Just as with personal credit reports, it helps to have a variety of credit products listed on your business credit file. Small business loans are great if you need to borrow a substantial amount of money all at once, then repay in equal installments. Interest is built into the payments. Lines of credit are appropriate for fluctuating or emergency expenses, since you can draw from the line as needed and only pay interest on the amount you borrow.
3. Pay credit products on time
All lenders will want to see that you have been paying each of your credit accounts on your file on time. The more on-time payments, the better your credit.
4. Keep revolving debt low
While you want to use your credit cards and lines of credit for all of your business expenses, always keep the limit in mind. If you consistently hold balances that are close to (or at) the maximum, it will negatively affect your business credit. Much like personal credit cards, limit your spending to 30 percent of your credit limit. However, the lower the better.
5. Manage vendors responsibly.
If you have contracts with vendors that furnish data to business credit reports, keep them happy. Pay those bills on time. Additionally, if a vendor extends trade credit, meaning you can pay any amounts owed after you receive your inventory, you can ask your supplier to report your payments to a business credit bureau. This ensures your business credit score will reflect your on-time payments. You want to take advantage of any boosts you can get. But if you don’t pay your bills on time, this will negatively affect your business credit score, so pay on time—always.
6. Monitor your credit reports.
On a regular basis, monitor each of the business credit files for accuracy. Check for (and fix) outdated or inaccurate information—especially before you apply for a loan or credit card. With this plan, you can build the business credit you need to qualify for the best credit products available. There will be no reason to overpay due to excessively high interest rates or get stuck because you can’t borrow enough to reach your goals. Establishing good business credit takes some work, but the effort really pays off.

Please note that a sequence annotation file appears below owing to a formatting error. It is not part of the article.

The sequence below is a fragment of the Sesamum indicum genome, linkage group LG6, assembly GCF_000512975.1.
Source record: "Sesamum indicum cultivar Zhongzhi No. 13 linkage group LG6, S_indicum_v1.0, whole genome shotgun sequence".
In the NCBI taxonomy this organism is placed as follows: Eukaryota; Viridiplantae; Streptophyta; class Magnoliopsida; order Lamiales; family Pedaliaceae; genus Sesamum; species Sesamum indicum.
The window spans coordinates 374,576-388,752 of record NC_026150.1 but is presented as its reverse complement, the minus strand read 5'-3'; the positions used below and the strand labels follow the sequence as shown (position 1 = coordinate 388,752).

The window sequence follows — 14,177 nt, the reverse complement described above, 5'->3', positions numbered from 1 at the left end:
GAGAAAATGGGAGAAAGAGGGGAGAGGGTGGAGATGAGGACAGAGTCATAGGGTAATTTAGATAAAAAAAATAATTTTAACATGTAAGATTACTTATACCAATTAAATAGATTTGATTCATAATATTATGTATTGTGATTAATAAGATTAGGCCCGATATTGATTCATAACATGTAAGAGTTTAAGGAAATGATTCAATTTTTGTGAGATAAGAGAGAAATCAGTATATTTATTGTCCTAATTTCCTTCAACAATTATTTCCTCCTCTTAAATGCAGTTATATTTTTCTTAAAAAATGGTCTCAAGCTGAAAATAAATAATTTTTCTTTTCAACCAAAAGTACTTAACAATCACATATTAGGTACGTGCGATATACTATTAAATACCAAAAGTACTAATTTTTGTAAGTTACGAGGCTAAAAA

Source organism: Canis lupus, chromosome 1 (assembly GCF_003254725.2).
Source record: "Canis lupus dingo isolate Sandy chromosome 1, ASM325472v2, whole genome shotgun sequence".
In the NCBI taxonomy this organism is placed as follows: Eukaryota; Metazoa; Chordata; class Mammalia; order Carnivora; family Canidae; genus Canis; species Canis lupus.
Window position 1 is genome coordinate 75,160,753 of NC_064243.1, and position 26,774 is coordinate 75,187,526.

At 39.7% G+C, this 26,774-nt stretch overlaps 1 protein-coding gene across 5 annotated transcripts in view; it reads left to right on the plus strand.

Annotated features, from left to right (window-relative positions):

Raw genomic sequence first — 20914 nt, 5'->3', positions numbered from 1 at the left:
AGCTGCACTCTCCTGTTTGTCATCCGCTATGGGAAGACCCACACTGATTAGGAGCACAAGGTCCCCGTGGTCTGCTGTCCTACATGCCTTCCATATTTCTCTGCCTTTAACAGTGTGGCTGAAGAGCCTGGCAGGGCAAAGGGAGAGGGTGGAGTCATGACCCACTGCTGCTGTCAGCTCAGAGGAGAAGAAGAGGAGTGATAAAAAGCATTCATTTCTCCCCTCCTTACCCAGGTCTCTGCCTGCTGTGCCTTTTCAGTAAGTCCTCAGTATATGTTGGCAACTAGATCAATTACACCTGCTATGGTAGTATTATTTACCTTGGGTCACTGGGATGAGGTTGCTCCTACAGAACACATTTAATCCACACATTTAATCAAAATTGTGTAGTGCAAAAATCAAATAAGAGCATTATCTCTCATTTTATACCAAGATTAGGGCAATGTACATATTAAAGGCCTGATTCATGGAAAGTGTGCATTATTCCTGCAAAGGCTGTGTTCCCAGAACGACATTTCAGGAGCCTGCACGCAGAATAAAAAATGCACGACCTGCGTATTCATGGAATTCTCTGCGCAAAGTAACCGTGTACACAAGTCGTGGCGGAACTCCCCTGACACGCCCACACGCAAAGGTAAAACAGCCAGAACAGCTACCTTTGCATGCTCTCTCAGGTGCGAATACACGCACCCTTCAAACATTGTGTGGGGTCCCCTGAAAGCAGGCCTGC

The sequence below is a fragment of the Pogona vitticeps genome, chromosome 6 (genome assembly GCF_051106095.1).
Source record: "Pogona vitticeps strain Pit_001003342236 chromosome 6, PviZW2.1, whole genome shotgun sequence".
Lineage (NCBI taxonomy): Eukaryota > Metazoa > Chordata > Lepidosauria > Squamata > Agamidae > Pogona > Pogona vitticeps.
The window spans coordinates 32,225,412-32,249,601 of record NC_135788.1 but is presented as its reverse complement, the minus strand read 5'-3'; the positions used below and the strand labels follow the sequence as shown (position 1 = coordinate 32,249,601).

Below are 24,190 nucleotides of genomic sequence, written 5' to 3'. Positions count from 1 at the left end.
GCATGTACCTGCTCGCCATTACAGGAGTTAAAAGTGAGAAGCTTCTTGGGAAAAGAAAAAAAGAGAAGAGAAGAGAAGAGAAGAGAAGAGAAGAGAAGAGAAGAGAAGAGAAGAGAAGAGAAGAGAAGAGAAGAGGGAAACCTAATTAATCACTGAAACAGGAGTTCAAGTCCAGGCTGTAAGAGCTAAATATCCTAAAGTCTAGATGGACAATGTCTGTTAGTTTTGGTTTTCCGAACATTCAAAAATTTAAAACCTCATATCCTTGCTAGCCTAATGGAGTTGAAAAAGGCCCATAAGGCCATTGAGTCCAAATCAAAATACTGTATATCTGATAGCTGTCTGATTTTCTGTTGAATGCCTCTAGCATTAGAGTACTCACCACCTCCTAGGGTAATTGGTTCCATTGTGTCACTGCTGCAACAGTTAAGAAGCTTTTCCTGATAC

But what about personal credit?
While personal and business credit are two separate entities, sometimes, they are mutually inclusive. This happens when you are a sole proprietor (you have an individual entrepreneurship) and there isn’t a legal distinction between you and the business, so you don’t form a business credit file. Your personal credit is your business credit.
In general, sole proprietors can get approved for a business credit card because qualification depends on your personal credit history. The card will show up on your consumer credit reports, though, so treat it responsibly. If you don’t, and it goes delinquent or into default, your credit will be damaged, and the creditor can take legal action against you.
The bottom line
When you establish a strong business history, that is reflected in your business credit score and it will make running your business significantly easier. By doing so, you are opening the door to strong relationships with business entities you work with or alongside in order to keep your business running. It takes time to build business credit, so it’s wise to start establishing good habits sooner rather than later.
Have a business question for Erica? Drop her a line at the Ask Bankrate Experts page.